Product made in Fitzgerald saves children’s lives worldwide
Here’s an article published in the Herald Leader on November 23, 2011
By Sherri Butler
While people all across south Georgia are settling into a feast of turkey and dressing Thursday, children in Africa and South America and other parts of the world will be feasting, too, on a peanut product made here in Fitzgerald that will help them win the fight to survive.
MANA — Mother Assisted Nutritive Aid — is a paste made of south Georgia peanuts, milk and nutrients and is a key weapon in the fight against starvation for the world’s youngest citizens. The Fitzgerald factory that produces MANA employs 20 people, with plans to double that work force next year as the plant adds a second shift, CEO Mark Moore said in an interview Friday.
Moore says he visited many communities in Georgia, Kentucky and elsewhere before settling on Fitzgerald as the site for MANA’s manufacturing facility. The big draw? Fitzgerald’s American Blanching plant and innovative owner Allen Conger
“American Blanching makes our peanut butter paste,” Moore explains. “They make 60 percent of the product. We mix in other portions and package it.”
That mix includes milk, vitamins and other nutrients. It has a shelf life of two to three years.
At present the MANA plant here, built adjacent to American Blanching in the industrial park, can produce as much as 46,000 lbs. of the product per day. That’s enough to feed more than 1,500 children suffering with severe acute malnutrition. That production level could more than double in the coming year.
The final product is purchased by UNICEF, USAID, World Vision and Samaritan’s Purse, and those organizations distribute it to children in Kenya, Sudan, Rwanda and Guatemala. MANA is also scheduled to be sent to Burundi and Ethiopia.
“If you look at a map of the world, those are the poorest countries, where kids are suffering,” Moore says.
While poverty and food shortages affect an entire population, “kids suffer the most,” Moore says.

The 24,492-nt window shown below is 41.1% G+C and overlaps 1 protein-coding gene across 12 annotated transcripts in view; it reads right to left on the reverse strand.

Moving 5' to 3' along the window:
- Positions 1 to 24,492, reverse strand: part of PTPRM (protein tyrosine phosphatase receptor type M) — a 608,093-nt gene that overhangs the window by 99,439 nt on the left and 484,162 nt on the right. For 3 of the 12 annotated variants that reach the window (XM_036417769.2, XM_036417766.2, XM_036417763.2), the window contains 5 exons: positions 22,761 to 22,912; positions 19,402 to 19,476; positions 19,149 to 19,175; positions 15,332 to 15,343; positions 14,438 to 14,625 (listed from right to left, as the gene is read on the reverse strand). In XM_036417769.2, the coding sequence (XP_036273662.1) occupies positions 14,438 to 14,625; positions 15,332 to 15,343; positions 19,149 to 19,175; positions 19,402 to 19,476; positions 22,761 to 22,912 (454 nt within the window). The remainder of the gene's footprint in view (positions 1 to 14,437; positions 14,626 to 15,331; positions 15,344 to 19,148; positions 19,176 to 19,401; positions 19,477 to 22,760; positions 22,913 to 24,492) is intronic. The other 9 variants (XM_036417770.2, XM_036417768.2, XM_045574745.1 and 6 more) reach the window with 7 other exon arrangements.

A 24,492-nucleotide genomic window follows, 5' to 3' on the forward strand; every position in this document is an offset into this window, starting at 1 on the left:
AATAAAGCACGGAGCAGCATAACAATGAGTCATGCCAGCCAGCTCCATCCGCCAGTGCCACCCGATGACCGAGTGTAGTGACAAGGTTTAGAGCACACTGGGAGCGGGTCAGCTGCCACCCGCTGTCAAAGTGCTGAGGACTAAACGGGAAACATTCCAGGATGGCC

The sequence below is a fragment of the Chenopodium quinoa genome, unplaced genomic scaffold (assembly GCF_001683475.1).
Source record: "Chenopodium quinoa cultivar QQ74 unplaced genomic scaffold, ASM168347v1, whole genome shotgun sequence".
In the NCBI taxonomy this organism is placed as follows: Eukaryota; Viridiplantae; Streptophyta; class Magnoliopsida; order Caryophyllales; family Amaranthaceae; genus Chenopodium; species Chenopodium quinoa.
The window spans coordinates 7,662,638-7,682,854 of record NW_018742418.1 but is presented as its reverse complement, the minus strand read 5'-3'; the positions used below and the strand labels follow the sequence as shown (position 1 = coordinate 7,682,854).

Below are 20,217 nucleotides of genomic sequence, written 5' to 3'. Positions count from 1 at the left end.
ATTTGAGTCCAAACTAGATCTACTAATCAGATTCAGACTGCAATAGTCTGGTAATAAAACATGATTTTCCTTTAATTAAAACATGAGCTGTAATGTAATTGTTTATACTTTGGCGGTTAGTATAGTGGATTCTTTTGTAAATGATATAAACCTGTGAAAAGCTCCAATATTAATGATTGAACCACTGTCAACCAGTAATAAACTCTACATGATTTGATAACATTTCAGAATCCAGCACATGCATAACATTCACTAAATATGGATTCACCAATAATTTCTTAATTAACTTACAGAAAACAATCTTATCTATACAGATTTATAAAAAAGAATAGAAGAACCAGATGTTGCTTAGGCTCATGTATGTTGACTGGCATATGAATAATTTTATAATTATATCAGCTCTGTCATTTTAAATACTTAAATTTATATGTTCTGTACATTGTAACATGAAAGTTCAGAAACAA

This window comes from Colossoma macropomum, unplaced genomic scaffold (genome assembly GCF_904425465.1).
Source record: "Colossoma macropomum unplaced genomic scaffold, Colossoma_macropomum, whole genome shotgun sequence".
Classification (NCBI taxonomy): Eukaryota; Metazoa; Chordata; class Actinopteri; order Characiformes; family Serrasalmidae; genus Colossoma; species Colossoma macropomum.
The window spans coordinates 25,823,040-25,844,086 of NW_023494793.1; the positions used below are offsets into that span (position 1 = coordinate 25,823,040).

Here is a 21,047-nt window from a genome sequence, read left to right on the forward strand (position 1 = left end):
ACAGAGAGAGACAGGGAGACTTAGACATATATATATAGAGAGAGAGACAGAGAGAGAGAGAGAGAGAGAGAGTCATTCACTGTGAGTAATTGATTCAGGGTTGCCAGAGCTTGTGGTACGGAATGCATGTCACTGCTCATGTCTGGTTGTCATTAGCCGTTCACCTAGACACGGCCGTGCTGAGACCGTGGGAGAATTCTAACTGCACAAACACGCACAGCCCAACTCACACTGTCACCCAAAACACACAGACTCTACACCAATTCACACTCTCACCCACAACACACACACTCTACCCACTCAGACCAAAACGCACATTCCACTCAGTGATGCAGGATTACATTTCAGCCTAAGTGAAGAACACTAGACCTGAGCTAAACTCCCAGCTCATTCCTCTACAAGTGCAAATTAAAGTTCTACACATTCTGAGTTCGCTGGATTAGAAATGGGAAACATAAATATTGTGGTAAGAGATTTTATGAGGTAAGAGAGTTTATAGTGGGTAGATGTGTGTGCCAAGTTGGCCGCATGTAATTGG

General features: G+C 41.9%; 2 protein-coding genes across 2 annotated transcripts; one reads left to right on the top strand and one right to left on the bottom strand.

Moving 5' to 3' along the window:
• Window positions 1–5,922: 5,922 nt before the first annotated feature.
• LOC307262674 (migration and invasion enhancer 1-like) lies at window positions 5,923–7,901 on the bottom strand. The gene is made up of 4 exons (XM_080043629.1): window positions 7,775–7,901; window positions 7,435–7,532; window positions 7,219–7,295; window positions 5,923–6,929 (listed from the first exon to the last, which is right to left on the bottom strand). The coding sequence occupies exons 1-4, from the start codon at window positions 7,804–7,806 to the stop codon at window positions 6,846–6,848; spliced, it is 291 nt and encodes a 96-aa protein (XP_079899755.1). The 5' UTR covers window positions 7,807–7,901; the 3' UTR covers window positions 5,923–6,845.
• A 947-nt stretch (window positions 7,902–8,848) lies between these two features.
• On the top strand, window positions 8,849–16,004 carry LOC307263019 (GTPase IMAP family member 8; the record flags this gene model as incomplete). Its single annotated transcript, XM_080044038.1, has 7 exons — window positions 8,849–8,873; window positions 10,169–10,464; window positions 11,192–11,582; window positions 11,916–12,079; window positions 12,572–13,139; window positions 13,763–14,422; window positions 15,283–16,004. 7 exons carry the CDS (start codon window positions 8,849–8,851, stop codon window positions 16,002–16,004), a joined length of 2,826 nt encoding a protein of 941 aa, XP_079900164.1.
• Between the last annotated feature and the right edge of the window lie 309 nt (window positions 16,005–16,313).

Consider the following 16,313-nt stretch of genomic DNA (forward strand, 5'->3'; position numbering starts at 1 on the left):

Twenty million children are currently estimated to suffer from severe acute malnutrition, according to MANA figures. This malnutrition accounts for 35 percent of the deaths among children under age 5. At that age, from infancy through 5 years, children’s brains are still developing and the need for good nutrition is absolutely critical.
“Lots of factors contribute to making a child malnourished,” Moore says. He likens a child in danger of severe acute malnutrition to a penny at the edge of a desk. “A lot of kids are right on the edge. They live there every day. It only takes a little thing to put them over the edge.”
Malnourished children who receive MANA are not only saved from immediate starvation and death — they have an enhanced chance of survival even if the conditions they live in are not changed, Moore says. “The product moves them so far from the edge of the desk. It puts them back toward the center.”
Moore explains that in a group of, for example four kids, the youngest aged 5. If the family is very poor and food is scarce, the three older kids will get thin. “They might be struggling,” he says, “but it is the child under 6 who is likeliest to die. By the time a child is 6 years old, his brain is 90 percent finished growing.”
Malnourished children can be readily diagnosed in the field. A simple measurement of the circumference of their upper arms is a good indicator of how malnourished they are.
MANA is given to the mother of the malnourished child. She is instructed in feeding the peanut product to her child three times a day, seven days a week for a period of weeks. Depending on the severity of the child’s condition and the speed at which his body responds, he will receive the product from six to eight weeks. The child may consume from 22-33 lbs. of MANA in all.
Moore says that MANA, which is a non-profit company, sells its product for “close to what we’ve got in it. It’s expensive, with milk and peanuts in it, but we make it as affordable as possible.”
Donors can help make it more affordable, and MANA now accepts donations through its website at mananutrition.org.
Moore sees MANA as a reactive product, an emergency product. He compares it to the emergency response to the recent earthquake in Haiti, when so many were buried under buildings. “I sent a rescue team to dig, and they saved 14 people. That’s an emergency response — you’d rather have people digging than planning right after something happens. But a few days later, you have to think about what is the best way to use our resources? The answer would be to build better buildings.”
When he thinks about the future of MANA, he thinks along these lines. “I want to see us move into prevention, where we can reach kids with cheaper, smaller amounts — 50 g instead of 90 g, for kids who are not in such bad shape.” Reaching kids earlier would mean saving more lives at a fraction of the cost.”
To do that might require a new product, tailored to different needs, but possibly still made of peanuts. Moore thinks of the educator and inventor George Washington Carver. “He took a little peanut and made amazing things with it by being creative. That’s what we can do if we use more imagination.”
The Fitzgerald MANA plant made headlines recently, seeking peanuts to keep the plant in operation. The summer’s drought has meant a lower yield in south Georgia and the price of the nuts has been about three times what it was last year, Moore says. But, he notes, “We have been blessed. People in the peanut industry are very generous and they want to help kids.”